Clinical staging and histopathological parameters remain the “gold standards” for UBC diagnosis and prognostic prediction.[11,12] However, they are not sufficient to characterize individual biological features and clinical tumor behavior. Understanding disease pathobiology could potentially add essential information to these classical criteria and contribute to more accurately predicting prognosis and refine treatment. Ideally, the clinical use of standardized prognostic and predictive biomarkers could allow the prediction of tumor recurrence through a non-invasive method, avoiding use of invasive techniques, such as cystoscopy and biopsy, which cause significant patient discomfort and add substantial costs. Furthermore, it could allow timely prediction of UBC progression, from NMI to MI disease, particularly for high grade or carcinoma in situ lesions, guiding more vigilant surveillance and refining treatment strategies. Finally, it could allow the prediction of response to conventional cytotoxic therapies typically associated with chemorefractory relapse and patient fragility.
A cancer-related biomarker may be defined as a molecule produced by the tumor or by the organism in response to the tumor, measurable in sample matrices such as tissue, blood, or urine, representative of the cancerous process, and reproducible, specific, and sensitive. A reasonable number of UBC biomarkers, namely those involved in the key molecular pathways of urothelial malignization (fibroblast growth factor receptor 3 and tumor protein p53 mutations), seem to be prognostically relevant.[17-19] Despite this, there is a substantial delay in translation into the clinic, and clinical trials with molecularly targeted agents have been few in number and largely unsuccessful. There is the need to expand biomarker research beyond the current focus on therapies directed at deregulated oncogenic or tumor suppressor pathways, and into new molecular portraits encompassing all the hallmarks of cancer. In fact, recent medium- to high-throughput gene expression profiling technologies and sequencing studies have revealed a multifactorial scenario where additional molecular alterations seem to be involved in urothelial carcinogenesis and tumor progression.
In the next sections, we will summarize the contributions of our group and of other authors to the research of three poorly explored biological events that overlap several cancer hallmarks and seem to influence UBC progression: occurrence of tumor neovascularization, loss of metastasis suppressor proteins, and metabolic reprogramming of the tumor microenvironment.
The leading cause of mortality from cancer is not the primary tumor itself, but the occurrence of metastasis from the primary tumor.[22,23] Disease dissemination can occur by direct invasion of tissues and cavities surrounding the primary site. However, the preferential course for metastases is spread through blood or lymphatic vasculature. Moreover, several preclinical and clinical studies have highlighted the preponderance of the lymphatic vascular system over the blood vascular system with the involvement of the sentinel lymph node being a standard diagnostic and prognostic parameter.[24,25]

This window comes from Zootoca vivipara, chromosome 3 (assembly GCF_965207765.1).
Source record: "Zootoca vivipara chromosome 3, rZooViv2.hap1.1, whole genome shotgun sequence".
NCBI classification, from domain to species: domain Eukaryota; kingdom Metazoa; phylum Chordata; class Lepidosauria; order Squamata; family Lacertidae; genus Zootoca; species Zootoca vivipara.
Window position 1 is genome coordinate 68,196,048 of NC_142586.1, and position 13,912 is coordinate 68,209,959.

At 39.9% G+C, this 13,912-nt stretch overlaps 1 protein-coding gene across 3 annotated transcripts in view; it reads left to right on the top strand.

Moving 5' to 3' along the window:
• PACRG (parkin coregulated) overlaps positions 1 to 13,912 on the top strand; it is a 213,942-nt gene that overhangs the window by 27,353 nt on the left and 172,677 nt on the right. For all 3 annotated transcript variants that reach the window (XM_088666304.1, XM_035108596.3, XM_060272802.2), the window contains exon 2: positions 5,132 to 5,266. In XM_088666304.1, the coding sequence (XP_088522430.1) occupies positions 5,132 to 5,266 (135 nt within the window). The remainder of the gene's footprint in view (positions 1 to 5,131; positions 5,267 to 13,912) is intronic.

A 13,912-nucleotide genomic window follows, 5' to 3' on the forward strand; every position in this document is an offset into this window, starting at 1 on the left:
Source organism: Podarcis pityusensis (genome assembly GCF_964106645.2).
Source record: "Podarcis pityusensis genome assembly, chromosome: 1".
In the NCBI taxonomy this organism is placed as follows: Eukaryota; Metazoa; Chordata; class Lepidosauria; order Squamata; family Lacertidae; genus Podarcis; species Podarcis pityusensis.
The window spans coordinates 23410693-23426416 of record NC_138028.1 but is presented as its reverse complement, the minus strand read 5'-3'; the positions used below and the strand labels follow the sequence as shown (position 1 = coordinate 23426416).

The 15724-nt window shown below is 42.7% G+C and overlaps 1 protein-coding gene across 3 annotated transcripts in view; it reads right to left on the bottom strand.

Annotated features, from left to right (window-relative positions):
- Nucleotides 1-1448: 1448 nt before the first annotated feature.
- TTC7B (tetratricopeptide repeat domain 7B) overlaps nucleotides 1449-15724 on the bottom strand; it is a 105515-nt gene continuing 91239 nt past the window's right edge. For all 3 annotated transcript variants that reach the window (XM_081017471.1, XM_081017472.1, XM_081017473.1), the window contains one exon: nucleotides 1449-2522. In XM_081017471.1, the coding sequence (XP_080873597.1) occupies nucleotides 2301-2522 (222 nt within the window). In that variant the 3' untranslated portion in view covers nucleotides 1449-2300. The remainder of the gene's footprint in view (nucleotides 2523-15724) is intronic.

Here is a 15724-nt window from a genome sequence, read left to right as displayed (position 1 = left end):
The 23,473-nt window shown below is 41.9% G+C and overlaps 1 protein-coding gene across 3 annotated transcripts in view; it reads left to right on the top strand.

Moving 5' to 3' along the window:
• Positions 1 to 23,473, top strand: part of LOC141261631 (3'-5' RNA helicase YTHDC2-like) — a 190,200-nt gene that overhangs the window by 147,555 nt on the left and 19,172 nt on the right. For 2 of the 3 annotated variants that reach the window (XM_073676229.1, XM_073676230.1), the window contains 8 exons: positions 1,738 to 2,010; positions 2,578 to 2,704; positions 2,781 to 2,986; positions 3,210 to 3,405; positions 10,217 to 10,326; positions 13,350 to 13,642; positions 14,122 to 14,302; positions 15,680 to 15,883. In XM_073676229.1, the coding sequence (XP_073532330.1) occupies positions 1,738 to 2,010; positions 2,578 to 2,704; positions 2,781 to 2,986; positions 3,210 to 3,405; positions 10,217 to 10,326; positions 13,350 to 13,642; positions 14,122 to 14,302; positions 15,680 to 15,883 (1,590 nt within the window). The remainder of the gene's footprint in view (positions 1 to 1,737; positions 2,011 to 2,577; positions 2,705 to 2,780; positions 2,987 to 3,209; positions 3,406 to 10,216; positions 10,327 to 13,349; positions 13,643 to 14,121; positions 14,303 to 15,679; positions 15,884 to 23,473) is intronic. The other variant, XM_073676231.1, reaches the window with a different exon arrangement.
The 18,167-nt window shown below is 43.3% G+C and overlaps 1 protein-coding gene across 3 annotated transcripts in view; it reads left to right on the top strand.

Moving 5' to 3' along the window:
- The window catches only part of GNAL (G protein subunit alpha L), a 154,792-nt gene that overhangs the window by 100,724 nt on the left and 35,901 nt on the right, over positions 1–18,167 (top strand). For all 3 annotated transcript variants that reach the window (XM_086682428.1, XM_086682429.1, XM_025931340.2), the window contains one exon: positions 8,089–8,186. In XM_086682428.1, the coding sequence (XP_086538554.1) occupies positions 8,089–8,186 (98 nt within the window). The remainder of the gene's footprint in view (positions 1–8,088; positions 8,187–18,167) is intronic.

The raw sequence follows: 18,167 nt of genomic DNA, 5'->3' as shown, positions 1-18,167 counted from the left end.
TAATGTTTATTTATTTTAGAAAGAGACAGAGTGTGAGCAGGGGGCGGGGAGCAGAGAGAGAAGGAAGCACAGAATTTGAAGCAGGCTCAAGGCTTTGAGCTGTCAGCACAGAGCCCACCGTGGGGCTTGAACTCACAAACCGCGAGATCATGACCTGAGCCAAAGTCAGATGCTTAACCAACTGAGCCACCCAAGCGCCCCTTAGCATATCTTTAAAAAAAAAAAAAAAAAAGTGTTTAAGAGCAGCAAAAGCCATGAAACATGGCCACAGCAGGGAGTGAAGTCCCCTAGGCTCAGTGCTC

The occurrence of “de novo” vascularization is a crucial step in the metastatic route. In fact, the tumor neovasculature not only supports the metabolic needs of the malignant cells, but also establishes the routes for dissemination. The malignant cells overexpress various angiogenic and lymphangiogenic growth factors that alter the normal neovascularization pattern, significantly increasing blood and lymphatic vessel density (BVD and LVD, respectively). The link between neovascularization and lymphovascular invasion significantly worsens prognosis, with numerous reports on its association with risk of tumor recurrence, progression, lymph node metastasis, and distant metastasis.[27,28] Accordingly, several preclinical models have demonstrated a significant reduction in tumor growth and tumor associated-neovasculature when the expression of angiogenic and lymphangiogenic factors was blocked.[29-31] Anti-angiogenic/lymphangiogenic agents and targeted inhibitors, in monotherapy or in combination with standard chemotherapeutic drugs, have already reached the phase of clinical trials, and several compounds have obtained approval from the Food and Drug Administration agency.[32,33] While these agents have shown promising therapeutic effects, substantial evidence of primary and acquired resistance has been reported. Vessel normalization, by restoring physiological perfusion and oxygenation of tumor vasculature, has recently emerged as a promising strategy to overcome resistance to certain antiangiogenic therapies.